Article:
Environmental regulation of ICEclc transfer in Pseudomonas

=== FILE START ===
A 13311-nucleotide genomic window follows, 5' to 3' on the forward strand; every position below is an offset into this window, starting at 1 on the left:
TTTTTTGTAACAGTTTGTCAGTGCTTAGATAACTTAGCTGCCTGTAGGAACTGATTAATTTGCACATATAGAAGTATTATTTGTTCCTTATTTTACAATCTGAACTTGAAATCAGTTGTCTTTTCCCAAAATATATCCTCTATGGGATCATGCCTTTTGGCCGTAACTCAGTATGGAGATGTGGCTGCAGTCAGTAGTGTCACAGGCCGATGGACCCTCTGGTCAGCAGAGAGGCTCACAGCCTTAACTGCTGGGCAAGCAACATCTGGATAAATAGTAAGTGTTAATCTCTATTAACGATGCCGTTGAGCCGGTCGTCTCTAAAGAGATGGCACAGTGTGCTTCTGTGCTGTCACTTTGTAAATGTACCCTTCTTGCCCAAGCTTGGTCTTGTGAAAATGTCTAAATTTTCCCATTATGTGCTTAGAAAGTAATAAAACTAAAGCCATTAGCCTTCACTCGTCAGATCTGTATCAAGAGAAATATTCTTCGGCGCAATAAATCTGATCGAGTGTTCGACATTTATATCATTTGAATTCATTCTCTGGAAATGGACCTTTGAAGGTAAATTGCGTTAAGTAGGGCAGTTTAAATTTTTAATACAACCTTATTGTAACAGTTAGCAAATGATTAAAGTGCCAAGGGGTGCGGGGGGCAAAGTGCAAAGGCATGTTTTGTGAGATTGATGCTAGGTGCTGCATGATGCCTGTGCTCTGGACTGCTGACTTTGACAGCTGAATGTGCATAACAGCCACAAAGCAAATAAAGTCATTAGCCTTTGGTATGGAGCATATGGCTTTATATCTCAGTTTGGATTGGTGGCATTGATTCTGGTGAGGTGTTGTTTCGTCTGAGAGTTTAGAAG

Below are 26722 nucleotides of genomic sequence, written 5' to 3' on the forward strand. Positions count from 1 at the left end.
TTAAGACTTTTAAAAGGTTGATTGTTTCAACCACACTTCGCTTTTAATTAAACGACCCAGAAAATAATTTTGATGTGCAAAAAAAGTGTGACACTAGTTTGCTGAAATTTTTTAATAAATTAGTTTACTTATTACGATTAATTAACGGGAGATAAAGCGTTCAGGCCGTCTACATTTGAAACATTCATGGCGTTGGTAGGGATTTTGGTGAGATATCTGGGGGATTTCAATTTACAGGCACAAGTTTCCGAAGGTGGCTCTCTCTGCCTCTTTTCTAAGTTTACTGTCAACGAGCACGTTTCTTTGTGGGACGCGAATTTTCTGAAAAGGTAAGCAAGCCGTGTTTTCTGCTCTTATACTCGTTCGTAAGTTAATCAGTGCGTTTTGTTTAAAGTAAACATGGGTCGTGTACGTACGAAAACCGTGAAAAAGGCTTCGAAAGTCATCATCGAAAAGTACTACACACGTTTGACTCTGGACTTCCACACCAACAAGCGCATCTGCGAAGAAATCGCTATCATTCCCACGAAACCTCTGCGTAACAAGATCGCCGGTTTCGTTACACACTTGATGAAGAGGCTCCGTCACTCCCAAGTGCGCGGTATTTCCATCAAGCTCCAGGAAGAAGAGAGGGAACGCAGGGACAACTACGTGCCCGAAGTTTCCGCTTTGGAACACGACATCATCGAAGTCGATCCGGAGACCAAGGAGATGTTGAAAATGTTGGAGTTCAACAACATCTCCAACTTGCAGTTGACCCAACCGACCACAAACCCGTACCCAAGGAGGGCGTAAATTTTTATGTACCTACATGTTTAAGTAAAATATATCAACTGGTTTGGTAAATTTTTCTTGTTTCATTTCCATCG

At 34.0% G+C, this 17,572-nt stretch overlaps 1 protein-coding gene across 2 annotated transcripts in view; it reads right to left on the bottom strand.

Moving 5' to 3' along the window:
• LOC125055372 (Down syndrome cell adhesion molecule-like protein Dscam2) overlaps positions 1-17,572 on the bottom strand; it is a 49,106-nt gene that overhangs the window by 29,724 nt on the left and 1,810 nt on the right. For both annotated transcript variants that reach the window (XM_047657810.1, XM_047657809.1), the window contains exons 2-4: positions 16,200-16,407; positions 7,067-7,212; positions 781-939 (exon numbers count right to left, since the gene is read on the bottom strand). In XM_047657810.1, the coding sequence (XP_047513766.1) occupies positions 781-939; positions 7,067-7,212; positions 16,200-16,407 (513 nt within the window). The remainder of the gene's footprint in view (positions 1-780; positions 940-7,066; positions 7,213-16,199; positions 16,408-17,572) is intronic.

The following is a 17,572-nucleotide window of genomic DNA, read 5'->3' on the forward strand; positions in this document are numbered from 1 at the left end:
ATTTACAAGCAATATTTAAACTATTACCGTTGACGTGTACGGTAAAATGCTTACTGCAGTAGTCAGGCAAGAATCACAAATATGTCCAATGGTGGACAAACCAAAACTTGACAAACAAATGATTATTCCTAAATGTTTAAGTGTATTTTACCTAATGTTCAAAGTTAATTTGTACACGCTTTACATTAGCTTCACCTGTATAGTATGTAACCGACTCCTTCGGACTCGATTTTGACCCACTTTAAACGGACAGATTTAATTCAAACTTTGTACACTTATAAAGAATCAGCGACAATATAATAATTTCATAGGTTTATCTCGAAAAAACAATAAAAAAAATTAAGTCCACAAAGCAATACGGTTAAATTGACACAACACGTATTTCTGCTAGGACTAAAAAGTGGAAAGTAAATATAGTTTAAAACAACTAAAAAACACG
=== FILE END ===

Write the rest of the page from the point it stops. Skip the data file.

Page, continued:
I work on an integrative and conjugative element (ICEclc) that confers on its bacterial host the ability to degrade 3-chlorobenzoate (CBA). ICEclc can also transfer its DNA from one host cell to a new recipient, but does so only in small proportion of cells. The main goal of my project is to better understand the conditions and possible trigger(s) that initiate this process of transfer in individual cells. One of the hypotheses is that ICEclc has evolved to escape individual cells that are in bad physiological shape in order to transfer and survive in a hopefully healthier cell. I am developing methods to record the life history of individual cells during population growth, cell division and differentiation. I work with time-lapse microscopy and automize procedures to recognize cells on images, trace back cell lineages and quantify fluorescent reporter signals that are indicative for the behaviour of the ICE or the host cell state. I have developed systems to follow oxidative stress in individual growing cells and to measure variations in the stationary phase sigma factor, which we suspect play a role in linking host cell physiology to ICE activation.